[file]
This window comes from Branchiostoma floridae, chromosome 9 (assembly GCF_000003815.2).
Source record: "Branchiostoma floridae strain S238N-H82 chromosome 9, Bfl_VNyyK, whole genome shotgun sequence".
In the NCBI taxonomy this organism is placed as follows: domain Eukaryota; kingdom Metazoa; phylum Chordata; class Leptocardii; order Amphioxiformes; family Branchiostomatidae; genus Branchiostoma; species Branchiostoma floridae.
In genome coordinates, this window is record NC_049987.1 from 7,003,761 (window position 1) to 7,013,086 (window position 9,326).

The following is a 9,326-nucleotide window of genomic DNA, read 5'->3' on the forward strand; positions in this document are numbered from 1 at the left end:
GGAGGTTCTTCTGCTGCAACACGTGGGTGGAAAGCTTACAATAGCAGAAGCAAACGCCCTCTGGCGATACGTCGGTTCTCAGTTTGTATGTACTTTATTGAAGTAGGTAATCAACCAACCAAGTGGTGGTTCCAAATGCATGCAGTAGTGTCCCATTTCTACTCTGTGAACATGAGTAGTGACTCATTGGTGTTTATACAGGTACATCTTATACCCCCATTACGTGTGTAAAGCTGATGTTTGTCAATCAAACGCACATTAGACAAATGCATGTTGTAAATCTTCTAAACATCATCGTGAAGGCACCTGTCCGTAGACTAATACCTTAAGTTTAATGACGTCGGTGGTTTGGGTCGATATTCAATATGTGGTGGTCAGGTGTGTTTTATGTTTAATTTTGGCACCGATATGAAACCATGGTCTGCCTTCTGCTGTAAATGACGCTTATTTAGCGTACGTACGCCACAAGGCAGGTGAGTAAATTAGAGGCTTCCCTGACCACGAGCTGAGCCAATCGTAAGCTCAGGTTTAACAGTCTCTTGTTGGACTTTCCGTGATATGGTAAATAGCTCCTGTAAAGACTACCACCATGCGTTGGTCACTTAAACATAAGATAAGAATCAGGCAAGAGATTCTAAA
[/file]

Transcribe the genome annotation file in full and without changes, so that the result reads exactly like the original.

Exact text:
This window comes from Branchiostoma floridae, chromosome 9 (assembly GCF_000003815.2).
Source record: "Branchiostoma floridae strain S238N-H82 chromosome 9, Bfl_VNyyK, whole genome shotgun sequence".
In the NCBI taxonomy this organism is placed as follows: domain Eukaryota; kingdom Metazoa; phylum Chordata; class Leptocardii; order Amphioxiformes; family Branchiostomatidae; genus Branchiostoma; species Branchiostoma floridae.
In genome coordinates, this window is record NC_049987.1 from 7,003,761 (window position 1) to 7,013,086 (window position 9,326).

The following is a 9,326-nucleotide window of genomic DNA, read 5'->3' on the forward strand; positions in this document are numbered from 1 at the left end:
GGAGGTTCTTCTGCTGCAACACGTGGGTGGAAAGCTTACAATAGCAGAAGCAAACGCCCTCTGGCGATACGTCGGTTCTCAGTTTGTATGTACTTTATTGAAGTAGGTAATCAACCAACCAAGTGGTGGTTCCAAATGCATGCAGTAGTGTCCCATTTCTACTCTGTGAACATGAGTAGTGACTCATTGGTGTTTATACAGGTACATCTTATACCCCCATTACGTGTGTAAAGCTGATGTTTGTCAATCAAACGCACATTAGACAAATGCATGTTGTAAATCTTCTAAACATCATCGTGAAGGCACCTGTCCGTAGACTAATACCTTAAGTTTAATGACGTCGGTGGTTTGGGTCGATATTCAATATGTGGTGGTCAGGTGTGTTTTATGTTTAATTTTGGCACCGATATGAAACCATGGTCTGCCTTCTGCTGTAAATGACGCTTATTTAGCGTACGTACGCCACAAGGCAGGTGAGTAAATTAGAGGCTTCCCTGACCACGAGCTGAGCCAATCGTAAGCTCAGGTTTAACAGTCTCTTGTTGGACTTTCCGTGATATGGTAAATAGCTCCTGTAAAGACTACCACCATGCGTTGGTCACTTAAACATAAGATAAGAATCAGGCAAGAGATTCTAAA